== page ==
Application within Different Industries

All organizations benefit from leaders taking steps to manage overwhelm, though the specific manifestation of causes and effective solutions may differ across industries. Some applied examples:

  • Healthcare Administration: Overwhelm stems from staffing issues, legislatives changes, budget constraints. Clear priorities become critical to navigate stakeholders while strategic delegation of tactical duties to direct reports provides capacity.

  • Higher Education Leadership: Juggling faculty and student needs alongside initiatives and fiscal responsibilities leads to constant pulls. Boundary-setting protects focus time for strategic vision-casting versus reactionary problem-solving.

  • Technology Industry Management: Fast-paced environment strains from unplanned product issues and shifting roadmaps requiring quick pivots. Self-care becomes especially vital to maintain resilience amid ambiguity and crises.

  • Non-Profit Executive Direction: Limited resources demand maximum productivity yet community involvement also feels crucial. Saying no respectfully to additional requests and optimizing workflows through technology maintain capacity for mission-driving work.

By tailoring overwhelm countermeasures to their specific organization and role demands, leaders across industries can regain control and focus on areas providing highest strategic impact.


The role of a leader intrinsically involves coping with heavy responsibilities and frequent feelings of being pulled in many directions. While a certain level of stress comes with any senior role, constantly overwhelmed states undermine performance, relationships and well-being if unaddressed. Through understanding root causes, setting clear priorities, establishing boundaries, optimizing workflows, and practicing regular self-care, leaders have evidence-backed means to better manage ever-present stresses. By addressing individual overwhelm triggers methodically, any organizational leader can help feel back in control and focused on work providing the highest value—personally and for the business. Maintaining this research-informed, wholistic approach cultivates both professional excellence and sustainable leadership over the long-term.


  • Bennis, W. (1989). Why leaders can't lead. Training & Development Journal, 43(4), 35-51.

  • Bruch, H., & Ghoshal, S. (2002). Beware the busy manager. Harvard Business Review, 80(2), 62–69.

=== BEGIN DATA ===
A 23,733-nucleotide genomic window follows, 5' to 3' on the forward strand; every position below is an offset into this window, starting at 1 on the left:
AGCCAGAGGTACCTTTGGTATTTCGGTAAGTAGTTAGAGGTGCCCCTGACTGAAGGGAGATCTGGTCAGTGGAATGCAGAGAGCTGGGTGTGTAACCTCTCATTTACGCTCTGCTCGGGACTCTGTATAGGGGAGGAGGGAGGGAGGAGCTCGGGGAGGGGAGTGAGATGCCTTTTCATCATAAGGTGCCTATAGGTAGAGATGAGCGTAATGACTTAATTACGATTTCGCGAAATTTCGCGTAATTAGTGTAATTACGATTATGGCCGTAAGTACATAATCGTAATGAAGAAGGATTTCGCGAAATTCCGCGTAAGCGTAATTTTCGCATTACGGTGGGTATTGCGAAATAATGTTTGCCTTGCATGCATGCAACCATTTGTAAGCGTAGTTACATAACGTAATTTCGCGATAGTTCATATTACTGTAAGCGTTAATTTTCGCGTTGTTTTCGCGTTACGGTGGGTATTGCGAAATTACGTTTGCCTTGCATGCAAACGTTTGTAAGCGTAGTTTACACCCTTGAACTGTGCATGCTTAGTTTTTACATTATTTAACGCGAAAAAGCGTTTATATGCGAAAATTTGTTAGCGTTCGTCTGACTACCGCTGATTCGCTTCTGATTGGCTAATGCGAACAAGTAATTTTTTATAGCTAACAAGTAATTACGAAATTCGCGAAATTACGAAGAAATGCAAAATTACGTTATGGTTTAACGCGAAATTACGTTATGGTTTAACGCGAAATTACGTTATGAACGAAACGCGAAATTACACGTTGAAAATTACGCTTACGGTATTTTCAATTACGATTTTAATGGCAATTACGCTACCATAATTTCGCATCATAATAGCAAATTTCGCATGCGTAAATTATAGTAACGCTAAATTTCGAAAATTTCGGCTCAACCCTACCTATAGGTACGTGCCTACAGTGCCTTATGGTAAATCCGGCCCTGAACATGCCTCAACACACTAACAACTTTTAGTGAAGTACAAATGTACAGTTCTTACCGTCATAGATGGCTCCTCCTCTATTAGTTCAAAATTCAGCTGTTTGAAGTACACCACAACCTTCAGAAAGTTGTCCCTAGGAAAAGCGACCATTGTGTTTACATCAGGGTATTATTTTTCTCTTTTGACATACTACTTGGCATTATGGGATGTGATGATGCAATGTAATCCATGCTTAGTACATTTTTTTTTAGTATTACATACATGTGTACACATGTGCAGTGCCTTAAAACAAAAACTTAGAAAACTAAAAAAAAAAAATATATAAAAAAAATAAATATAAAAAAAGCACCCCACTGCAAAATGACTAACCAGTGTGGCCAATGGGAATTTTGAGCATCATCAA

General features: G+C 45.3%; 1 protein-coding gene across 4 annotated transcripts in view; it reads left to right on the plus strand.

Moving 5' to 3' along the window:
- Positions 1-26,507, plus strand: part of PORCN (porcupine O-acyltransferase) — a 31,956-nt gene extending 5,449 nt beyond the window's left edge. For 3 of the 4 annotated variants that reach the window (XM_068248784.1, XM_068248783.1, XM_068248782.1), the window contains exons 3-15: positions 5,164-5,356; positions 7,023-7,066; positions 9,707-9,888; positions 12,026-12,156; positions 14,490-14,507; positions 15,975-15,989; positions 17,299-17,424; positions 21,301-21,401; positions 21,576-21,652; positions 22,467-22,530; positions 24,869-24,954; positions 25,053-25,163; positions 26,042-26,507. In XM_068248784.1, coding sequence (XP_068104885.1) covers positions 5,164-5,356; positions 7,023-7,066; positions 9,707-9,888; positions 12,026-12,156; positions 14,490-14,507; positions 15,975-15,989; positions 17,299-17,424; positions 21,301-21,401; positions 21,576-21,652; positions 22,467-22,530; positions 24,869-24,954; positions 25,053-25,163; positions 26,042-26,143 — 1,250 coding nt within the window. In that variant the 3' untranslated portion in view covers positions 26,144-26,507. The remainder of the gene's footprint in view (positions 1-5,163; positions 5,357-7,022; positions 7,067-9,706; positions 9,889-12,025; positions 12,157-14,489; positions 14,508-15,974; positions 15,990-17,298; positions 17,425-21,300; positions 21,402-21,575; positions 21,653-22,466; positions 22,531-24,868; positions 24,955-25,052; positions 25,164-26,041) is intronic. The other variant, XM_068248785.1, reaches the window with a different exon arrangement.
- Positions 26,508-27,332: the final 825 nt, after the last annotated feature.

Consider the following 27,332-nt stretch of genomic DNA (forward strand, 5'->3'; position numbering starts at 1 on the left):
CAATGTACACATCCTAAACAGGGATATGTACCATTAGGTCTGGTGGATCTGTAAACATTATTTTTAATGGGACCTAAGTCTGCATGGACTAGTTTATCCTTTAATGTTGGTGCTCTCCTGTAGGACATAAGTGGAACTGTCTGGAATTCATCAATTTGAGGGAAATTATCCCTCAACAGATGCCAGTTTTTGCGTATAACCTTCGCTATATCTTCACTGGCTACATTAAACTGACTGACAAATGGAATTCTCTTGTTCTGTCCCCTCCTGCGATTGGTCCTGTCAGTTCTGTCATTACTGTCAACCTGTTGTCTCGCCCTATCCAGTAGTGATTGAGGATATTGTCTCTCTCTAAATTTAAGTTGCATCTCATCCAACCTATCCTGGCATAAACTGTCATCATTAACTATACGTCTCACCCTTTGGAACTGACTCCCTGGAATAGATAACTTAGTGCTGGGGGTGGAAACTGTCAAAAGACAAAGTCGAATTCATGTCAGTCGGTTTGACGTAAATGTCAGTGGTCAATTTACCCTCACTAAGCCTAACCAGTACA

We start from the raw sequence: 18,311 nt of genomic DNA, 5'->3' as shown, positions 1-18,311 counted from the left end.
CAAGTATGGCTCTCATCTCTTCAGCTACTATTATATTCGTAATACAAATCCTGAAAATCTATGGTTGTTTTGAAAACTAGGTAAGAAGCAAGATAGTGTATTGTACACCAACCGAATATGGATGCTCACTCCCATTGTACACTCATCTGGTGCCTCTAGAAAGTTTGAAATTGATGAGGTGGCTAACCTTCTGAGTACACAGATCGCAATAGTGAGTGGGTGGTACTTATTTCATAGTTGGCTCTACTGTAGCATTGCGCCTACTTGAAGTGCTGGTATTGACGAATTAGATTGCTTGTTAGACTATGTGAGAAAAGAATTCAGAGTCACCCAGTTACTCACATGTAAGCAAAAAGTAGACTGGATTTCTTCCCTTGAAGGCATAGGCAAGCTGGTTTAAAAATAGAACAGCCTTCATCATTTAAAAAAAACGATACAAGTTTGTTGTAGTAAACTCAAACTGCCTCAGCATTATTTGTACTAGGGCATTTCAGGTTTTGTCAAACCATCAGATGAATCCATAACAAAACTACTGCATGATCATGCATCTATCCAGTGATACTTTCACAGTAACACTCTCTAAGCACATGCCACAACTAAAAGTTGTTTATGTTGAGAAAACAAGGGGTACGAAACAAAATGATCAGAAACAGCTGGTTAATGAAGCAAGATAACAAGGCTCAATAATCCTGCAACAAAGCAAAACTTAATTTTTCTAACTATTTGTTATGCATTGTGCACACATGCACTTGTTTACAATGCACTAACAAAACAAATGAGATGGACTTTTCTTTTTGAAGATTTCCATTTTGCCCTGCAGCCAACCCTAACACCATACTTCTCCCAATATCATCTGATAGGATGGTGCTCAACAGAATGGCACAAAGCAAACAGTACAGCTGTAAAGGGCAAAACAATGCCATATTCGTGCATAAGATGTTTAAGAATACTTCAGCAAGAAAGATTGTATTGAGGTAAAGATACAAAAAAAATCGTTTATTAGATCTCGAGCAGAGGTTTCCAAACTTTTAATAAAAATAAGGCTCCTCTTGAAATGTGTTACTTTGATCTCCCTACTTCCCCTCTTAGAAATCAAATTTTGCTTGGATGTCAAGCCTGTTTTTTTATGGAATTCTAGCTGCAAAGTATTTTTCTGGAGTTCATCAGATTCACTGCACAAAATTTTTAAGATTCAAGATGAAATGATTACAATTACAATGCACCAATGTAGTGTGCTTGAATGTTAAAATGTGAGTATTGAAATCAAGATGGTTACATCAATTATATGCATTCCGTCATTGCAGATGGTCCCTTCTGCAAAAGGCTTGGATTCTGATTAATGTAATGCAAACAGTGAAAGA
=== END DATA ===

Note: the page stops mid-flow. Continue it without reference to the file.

• Covey, S. R. (1989). The 7 habits of highly effective people: Powerful lessons in personal change. Simon and Schuster.

  • Kaiser, R. B., McGinnis, J., & Overfield, D. V. (2008). The how and the what of leadership. Consulting Psychology Journal: Practice and Research, 60(2), 119–135.

  • Lazarus, R. S., & Folkman, S. (1984). Stress, appraisal, and coping. Springer publishing company.

  • Locke, E. A., & Latham, G. P. (2002). Building a practically useful theory of goal setting and task motivation: A 35-year odyssey. American psychologist, 57(9), 705.

  • Miller, G. A. (1956). The magical number seven, plus or minus two: Some limits on our capacity for processing information. Psychological review, 63(2), 81.

  • Pashler, H., Harris, C. R., & Rita, J. (2001). Does timing of feedback affect driving performance?. Transportation Research Part F: Traffic Psychology and Behaviour, 4(3), 201-216.

  • Sonnentag, S. (2001). Work, recovery activities, and individual well-being: A diary study. Journal of occupational health psychology, 6(3), 196.

  • Thomas, D. R. (2006). A general inductive approach for analyzing qualitative evaluation data. American journal of evaluation, 27(2), 237-246.

  • Unsworth, K. L., Yeo, G. B., & Beck, N. (2013). Voluntary and involuntary attention allocation as a function of trait self-control. Motivation and Emotion, 37(3), 477-487.

  • Wright, T. A., Cropanzano, R., & Bonett, D. G. (2007). The moderating role of employee positive well being on the relation between job satisfaction and job performance. Journal of occupational health psychology, 12(2), 93.


Jonathan H. Westover, PhD is Chief Academic & Learning Officer (HCI Academy); Chair/Professor, Organizational Leadership (UVU); OD Consultant (Human Capital Innovations). Read Jonathan Westover's executive profile here.